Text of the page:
For the Korean diaspora in Canada, the annoying question of “where are you from” has been loaded for decades with the effects of the Korean War.
“A few years ago, whenever we used to tell people we were Korean, the question would always be ‘North or South’?” said Shin Jang, a program director at the Korean Cultural Center in Ottawa. “Now, when I tell them, they say ‘Hi,’ means ‘hello’ in Korean.”
Jung said this is a huge leap forward, driven primarily by the powerhouse rise of Korean culture around the world through K-pop, K-drama, K-food and many other trends that social media has contributed to globalization. have helped. Most notably, and most recently, with “Squid Game,” the dystopian thriller out of South Korea that’s set to become Netflix’s most-watched show worldwide.
Nancy Wang Yuen, American sociologist and author of “Reel Inequality: Hollywood Actors and Racism”, says she was surprised by the popularity of “Squid Game”, simply because it was not Asia’s first “battle royale” genre material (a Referencing the Japanese cult classic from 2000 that was inspired by the hit American film series “The Hunger Games”).
“It is on its way to become Netflix’s most-watched series, which was shocking again for me. ‘Bridgeton’, which was not shocking to me,” Wang Yuen told Granthshala.
Although the representation of Asians in Hollywood TV and movies has improved, “in terms of storytelling, historically, there has been invisibility, stereotyping, a lack of power. So traditionally it has been white storytellers and through the lens of prejudice.” And in general, I think, invisibility and erasure, ”she said.
Wang Yuen states that, in some ways, the popularity and success of the “squid game”, which is reported by some American media as “seemingly out of nowhere”, is a reflection of that invisibility.
She points to the 2003 “Battle Royale” film, “Oldboy” and the Japanese series “Alice in the Borderlands” on Netflix released last year that have been wildly popular with the Asian diaspora in other parts of the world and in the north. America.
“Well, the idea that it came out of nowhere is kind of like Columbus discovered America. Something needs Western recognition before it’s worthy of notice,” Wang Yuen said.
“Korean cinema, Korean drama, Korean pop, it’s all huge in Asia, and the quality and popularity have existed for a long time,” Wang Yuen said, “for people to only think ‘Oh my gosh. Think of BTS,’ or just ‘Squid Game’ and ‘Parasite,’ (and) that somehow these are new – it’s fitting that they should be celebrated, because they’re of high quality, but in a way expressed astonishment. And the surprise seems as though it is overshadowing the fact that perhaps a large global population has already admired and enjoyed and consumed these cultural (artistic) expressions.”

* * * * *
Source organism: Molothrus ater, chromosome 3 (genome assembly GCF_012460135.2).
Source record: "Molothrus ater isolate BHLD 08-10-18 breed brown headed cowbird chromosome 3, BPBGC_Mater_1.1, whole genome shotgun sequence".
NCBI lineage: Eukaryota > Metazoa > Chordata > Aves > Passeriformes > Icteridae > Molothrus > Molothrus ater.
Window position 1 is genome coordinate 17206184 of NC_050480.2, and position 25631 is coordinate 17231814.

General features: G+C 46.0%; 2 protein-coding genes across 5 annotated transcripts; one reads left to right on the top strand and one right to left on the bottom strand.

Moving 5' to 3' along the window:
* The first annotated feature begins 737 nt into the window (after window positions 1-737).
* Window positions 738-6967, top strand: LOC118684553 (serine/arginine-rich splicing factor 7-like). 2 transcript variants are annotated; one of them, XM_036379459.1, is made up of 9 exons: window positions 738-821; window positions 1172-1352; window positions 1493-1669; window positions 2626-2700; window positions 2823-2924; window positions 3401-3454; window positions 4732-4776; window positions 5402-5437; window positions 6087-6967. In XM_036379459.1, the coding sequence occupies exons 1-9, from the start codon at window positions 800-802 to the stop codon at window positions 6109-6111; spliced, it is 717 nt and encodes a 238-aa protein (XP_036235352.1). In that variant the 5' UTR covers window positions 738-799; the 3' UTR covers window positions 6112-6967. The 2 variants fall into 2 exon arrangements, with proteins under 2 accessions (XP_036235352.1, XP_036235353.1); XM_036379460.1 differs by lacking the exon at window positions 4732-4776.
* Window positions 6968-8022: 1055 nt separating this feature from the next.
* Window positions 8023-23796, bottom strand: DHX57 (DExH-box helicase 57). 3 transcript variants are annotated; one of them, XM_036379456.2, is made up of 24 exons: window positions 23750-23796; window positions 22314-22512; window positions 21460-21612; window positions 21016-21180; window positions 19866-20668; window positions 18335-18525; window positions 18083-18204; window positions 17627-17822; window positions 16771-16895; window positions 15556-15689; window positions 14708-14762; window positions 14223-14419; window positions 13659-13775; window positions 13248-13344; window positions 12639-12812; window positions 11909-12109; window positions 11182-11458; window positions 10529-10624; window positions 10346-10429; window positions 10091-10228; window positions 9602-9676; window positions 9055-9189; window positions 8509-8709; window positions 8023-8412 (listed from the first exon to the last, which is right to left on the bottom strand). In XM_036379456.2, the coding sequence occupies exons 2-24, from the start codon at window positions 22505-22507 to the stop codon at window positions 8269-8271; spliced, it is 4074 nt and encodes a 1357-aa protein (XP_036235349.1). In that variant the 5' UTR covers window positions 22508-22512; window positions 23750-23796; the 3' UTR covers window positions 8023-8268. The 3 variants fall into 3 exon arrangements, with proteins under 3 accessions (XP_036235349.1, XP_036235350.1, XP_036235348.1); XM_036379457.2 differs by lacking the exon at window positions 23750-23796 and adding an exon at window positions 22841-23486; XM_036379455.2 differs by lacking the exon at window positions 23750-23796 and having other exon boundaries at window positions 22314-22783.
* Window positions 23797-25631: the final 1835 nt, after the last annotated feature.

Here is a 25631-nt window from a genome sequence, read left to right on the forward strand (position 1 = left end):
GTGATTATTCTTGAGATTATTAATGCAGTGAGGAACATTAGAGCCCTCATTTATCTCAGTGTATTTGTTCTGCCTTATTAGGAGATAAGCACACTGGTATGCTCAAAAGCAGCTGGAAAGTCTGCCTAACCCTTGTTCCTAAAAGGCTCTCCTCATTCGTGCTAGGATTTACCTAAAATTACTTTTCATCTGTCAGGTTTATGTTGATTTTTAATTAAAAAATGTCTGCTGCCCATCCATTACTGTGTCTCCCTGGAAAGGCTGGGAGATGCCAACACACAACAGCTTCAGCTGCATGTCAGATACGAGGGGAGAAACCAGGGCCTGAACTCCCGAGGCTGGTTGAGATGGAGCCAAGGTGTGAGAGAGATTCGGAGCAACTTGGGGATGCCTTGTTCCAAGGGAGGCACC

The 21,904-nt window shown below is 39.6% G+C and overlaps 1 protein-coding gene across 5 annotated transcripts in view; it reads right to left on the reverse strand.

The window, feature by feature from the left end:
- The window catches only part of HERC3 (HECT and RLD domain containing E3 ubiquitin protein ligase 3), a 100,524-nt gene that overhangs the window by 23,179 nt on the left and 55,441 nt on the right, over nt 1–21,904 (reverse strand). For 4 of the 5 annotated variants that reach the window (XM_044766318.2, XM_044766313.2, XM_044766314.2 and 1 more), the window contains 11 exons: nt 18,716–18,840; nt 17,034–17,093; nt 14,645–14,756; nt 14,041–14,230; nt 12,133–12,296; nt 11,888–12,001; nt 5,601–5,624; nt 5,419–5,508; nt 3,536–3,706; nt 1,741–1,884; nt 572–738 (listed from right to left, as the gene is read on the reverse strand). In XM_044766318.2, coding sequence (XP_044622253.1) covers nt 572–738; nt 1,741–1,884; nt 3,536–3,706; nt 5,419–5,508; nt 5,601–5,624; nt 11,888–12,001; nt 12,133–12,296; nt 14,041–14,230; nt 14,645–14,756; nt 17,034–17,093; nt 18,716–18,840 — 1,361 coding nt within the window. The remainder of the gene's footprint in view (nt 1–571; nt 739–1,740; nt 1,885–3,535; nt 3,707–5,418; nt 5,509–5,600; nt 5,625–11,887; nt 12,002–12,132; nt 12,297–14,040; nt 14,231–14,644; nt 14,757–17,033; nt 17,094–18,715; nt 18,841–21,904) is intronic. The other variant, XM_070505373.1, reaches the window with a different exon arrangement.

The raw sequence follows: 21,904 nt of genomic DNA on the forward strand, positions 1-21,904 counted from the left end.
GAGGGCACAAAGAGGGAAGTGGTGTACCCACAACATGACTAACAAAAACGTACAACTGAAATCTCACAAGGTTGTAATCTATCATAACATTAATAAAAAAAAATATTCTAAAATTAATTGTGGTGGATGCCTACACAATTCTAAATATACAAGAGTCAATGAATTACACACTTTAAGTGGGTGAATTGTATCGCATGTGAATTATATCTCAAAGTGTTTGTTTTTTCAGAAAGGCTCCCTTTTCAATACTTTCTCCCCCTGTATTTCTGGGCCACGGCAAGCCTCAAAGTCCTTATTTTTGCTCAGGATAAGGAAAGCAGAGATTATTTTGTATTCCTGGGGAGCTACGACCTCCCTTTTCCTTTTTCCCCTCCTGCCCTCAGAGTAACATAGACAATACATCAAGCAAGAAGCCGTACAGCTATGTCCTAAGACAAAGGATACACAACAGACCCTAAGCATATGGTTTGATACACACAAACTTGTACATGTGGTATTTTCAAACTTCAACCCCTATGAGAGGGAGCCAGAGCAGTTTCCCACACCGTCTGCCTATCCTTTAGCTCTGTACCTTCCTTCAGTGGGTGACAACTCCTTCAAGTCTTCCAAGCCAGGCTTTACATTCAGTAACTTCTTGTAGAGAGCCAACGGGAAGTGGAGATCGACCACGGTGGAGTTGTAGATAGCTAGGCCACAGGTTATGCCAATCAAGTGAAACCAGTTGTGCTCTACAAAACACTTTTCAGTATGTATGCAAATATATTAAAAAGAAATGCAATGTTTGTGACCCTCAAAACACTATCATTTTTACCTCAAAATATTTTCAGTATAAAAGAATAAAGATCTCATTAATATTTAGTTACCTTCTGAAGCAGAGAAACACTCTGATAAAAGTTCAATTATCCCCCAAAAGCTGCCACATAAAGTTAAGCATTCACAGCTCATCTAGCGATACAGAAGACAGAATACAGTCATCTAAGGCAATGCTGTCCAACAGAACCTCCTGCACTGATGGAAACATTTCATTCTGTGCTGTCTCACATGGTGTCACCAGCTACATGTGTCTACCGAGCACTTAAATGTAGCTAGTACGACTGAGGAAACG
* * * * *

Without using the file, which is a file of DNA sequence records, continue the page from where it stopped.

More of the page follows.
Wang Yuen says that while production plays a role in the success of the value chain, it is only part of it.
“There was something compelling about the characters and premise of the show, and the fact that we are in a pandemic and it feels like we are fighting over resources. Its exact timing is critical to its popularity.”
As “squid game” dominates trends on social media, from Twitter to TikTok, the Korean cultural center’s Jung takes a very personal pride. After all, it has been his life’s work at the center: teaching Canadians about Korean culture as an extension of the South Korean embassy in Canada.
“(In both Korean and Canada), the society we live in is very competitive and everyone has their own issues. Every character in ‘Squid Game’ has such dramatic and extreme issues in life. Seeing Aur Ko Suffering brings comfort to the people. And seeing him overcome every struggle, the audience feels satisfied,” she said.
Jung and his team spend most of the day finding new strategies for representing Korea across Canada. She acknowledges that while her grassroots work – which includes presentations in schools and running local film festivals – is important, it is big blockbusters like “Squid Game” or the Oscar-winning “Parasite” that give the Korean diaspora a Helps to humanize being from. The country where missile tests are being conducted is much more than that.
“Korean culture is super diverse and dynamic,” he said, emphasizing that the “squid game” is a gateway into Korean culture for many. “From BTS to K-film to food, there are so many interesting factors and things to learn in our culture.”
Amid rising incidents of anti-Asian racism, Jung says gaining more insight into Korean culture is a powerful way to combat discrimination.
“I think the fundamental root of racism and discrimination comes from (ignorance). If people come to know about our culture, who we are and our stories, it will counter racist stereotypes,” she said. So yes, many people discriminate intentionally, but many times it is unintentional. It is based on ignorance. Knowing more about our culture will make things better.”
And while it’s her job to share Korean culture, she says it’s important for everyone in general to learn more about each other in order to become better global citizens.
“I think it is a great asset for a person to know other cultures. Not just Korean cultures, but to know more. The world is one; this is our society now. Knowing other cultures is beneficial for anyone , “He said.